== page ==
The author of the present treatise, the Venerable Ledi Sayādaw, was one of the most eminentBurmese Buddhist scholar-monks of recent times. Born in the Shwebo District of Burma in 1846, by the time he passed away in 1923 he had written over seventy manuals on different aspects of Theravada Buddhism and established centres throughout Burma for the study of Abhidhammaand the practise of insight meditation. His profound erudition, original thinking and lucidwritings have won him the esteem of the entire Buddhist world.The
is Ledi Sayādaw’s treatment of one of the most difficult andcomplex subjects of Theravada Buddhist thought—the philosophy of conditional relations. The
the seventh and last book of the Abhidhamma Piṭaka, works out the system of relations in six large volumes. In the present slim volume the Venerable Ledi Sayādaw hasextracted the essential principles underlying this vast system and explained them concisely butcomprehensively, with lucid illustrations for the Paṭṭhāna’s
twenty-four conditional relations.An English translation of the
by the Sayādaw U Nyāna, a direct discipleof the author, was published in Rangoon in 1935. This translation, with a few minor changes,appeared serialised in the Burmese Buddhist journal
The Light of the Dhamma,
and later wasincluded in a collection of Ledi Sayādaw’s works,
The Manuals of Buddhism
(Rangoon: UnionBuddha Sāsana Council, 1965). A Thai reprint of the latter work (Bangkok: Mahāmakut, 1978)was used as the basis for the present edition, which reproduces the original with a few minoralterations of style and choice of renderings.In including the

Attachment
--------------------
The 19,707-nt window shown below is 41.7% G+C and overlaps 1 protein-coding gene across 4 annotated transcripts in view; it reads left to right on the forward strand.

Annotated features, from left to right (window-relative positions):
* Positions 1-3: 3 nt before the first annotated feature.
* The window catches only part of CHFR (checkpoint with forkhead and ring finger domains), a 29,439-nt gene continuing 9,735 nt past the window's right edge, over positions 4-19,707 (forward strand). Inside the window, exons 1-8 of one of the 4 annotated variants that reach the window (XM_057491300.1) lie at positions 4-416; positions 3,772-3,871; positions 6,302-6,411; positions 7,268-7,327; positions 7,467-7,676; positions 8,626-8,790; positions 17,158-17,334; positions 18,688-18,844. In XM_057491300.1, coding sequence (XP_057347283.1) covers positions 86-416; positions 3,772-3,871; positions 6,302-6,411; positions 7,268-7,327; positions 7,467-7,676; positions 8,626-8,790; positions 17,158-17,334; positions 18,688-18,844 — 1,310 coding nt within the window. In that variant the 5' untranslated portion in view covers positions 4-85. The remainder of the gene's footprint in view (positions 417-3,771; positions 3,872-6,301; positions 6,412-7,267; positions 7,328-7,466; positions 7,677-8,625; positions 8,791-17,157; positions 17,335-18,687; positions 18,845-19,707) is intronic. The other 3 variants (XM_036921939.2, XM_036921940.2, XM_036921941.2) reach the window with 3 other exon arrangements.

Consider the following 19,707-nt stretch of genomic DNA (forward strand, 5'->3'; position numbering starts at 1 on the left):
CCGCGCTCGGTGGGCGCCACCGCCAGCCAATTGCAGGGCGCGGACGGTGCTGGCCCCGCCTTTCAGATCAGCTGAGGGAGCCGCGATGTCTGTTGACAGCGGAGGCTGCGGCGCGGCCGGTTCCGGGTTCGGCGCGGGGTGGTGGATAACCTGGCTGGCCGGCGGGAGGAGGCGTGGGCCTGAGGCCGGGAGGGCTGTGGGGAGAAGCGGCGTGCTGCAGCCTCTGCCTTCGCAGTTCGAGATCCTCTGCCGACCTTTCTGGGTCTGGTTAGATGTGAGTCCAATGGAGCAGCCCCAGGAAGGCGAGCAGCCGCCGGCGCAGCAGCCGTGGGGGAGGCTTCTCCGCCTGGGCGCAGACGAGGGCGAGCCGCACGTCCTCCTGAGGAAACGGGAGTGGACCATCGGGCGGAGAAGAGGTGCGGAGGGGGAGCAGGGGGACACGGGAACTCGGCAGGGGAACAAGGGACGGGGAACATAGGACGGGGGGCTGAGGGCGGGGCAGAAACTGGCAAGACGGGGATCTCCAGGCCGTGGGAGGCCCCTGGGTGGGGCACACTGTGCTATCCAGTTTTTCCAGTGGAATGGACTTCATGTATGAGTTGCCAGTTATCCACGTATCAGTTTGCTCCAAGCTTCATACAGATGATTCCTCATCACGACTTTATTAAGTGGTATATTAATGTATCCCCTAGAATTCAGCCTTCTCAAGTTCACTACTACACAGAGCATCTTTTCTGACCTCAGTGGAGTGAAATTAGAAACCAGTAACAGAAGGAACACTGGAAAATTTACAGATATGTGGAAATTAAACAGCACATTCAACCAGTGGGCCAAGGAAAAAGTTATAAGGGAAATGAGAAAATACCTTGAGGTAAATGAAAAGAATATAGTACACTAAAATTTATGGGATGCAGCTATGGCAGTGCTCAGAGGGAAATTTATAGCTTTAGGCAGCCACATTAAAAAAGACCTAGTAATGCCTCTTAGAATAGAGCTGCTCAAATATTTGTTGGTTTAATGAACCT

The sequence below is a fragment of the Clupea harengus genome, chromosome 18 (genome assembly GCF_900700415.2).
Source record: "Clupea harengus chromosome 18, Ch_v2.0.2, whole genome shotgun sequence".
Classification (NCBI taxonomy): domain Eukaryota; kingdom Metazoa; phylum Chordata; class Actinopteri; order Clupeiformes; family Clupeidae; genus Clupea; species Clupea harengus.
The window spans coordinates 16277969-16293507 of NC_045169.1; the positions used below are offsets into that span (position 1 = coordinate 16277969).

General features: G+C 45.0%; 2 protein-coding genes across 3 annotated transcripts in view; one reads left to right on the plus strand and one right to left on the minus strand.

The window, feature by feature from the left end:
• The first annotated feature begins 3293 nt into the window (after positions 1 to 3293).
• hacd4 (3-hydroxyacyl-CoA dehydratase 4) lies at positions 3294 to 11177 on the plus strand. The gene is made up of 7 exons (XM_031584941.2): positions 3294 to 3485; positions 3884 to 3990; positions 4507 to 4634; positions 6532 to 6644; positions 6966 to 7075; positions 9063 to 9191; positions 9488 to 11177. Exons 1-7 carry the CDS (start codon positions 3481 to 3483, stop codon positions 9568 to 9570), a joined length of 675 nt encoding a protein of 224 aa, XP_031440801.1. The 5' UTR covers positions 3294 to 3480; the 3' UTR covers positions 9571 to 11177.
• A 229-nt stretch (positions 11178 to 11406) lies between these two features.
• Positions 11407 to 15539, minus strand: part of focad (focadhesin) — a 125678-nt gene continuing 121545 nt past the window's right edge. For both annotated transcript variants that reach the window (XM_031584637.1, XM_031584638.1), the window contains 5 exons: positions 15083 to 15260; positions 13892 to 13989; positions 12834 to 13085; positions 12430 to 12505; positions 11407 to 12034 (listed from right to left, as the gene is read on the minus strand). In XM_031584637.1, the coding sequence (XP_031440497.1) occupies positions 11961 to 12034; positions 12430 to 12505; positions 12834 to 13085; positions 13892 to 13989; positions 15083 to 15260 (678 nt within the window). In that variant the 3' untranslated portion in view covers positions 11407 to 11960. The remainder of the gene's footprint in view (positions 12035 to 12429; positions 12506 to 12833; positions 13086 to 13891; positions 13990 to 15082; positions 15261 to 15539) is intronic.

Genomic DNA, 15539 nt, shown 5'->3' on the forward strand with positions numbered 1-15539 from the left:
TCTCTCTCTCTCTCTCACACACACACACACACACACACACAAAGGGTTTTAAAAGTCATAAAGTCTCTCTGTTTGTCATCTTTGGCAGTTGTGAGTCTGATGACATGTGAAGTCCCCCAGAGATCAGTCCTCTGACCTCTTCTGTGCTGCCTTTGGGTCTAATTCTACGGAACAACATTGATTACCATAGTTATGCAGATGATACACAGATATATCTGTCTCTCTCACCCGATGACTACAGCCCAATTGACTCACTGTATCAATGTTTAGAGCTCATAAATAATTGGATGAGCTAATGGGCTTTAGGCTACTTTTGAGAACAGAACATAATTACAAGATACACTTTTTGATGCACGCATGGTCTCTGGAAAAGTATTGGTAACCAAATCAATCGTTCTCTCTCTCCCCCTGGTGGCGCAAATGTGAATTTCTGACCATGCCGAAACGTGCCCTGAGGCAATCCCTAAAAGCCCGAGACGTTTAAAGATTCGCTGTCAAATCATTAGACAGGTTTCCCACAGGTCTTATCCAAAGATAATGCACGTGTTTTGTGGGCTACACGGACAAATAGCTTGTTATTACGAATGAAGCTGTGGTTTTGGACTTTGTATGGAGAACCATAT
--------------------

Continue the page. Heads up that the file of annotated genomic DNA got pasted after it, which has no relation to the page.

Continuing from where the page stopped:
series, the publishers recognise that thetreatise will not be easy reading even for those seriously involved in Abhidhamma study.However, since copies of the earlier editions are now almost impossible to obtain, it was felt thatthe value and importance of this work for understanding the Buddhist philosophy of conditionality justify its being re-issued. As the treatise presupposes prior familiarity with theAbhidhamma gained elsewhere, footnotes have been kept minimal; if footnotes had been addedto elucidate every difficult point, the annotations would have become unmanageable. Theoriginal translator had chosen to retain much of the Pali terminology in the exposition, and thisedition follows suit. Since the author’s own explanations make the meanings of the Pali termsvery clear, the reader who is keen on study should not find this a serious obstacle, andmoreover will be able to deal with them more precisely in the original than in make-shiftEnglish renderings.Readers who wish to extend their knowledge of the Abhidhamma in connection with thepresent work would do best to turn to the classical summary of Abhidhamma thought, the
This has been published by the BPS in an English translation by theVenerable Nārada Thera as
Manual of Abhidhamma.
The first two volumes of the Paṭṭhāna
itself have been published by the Pali Text Society under the title
translated bythe Paṭṭhāna Sayādaw, U Nārada.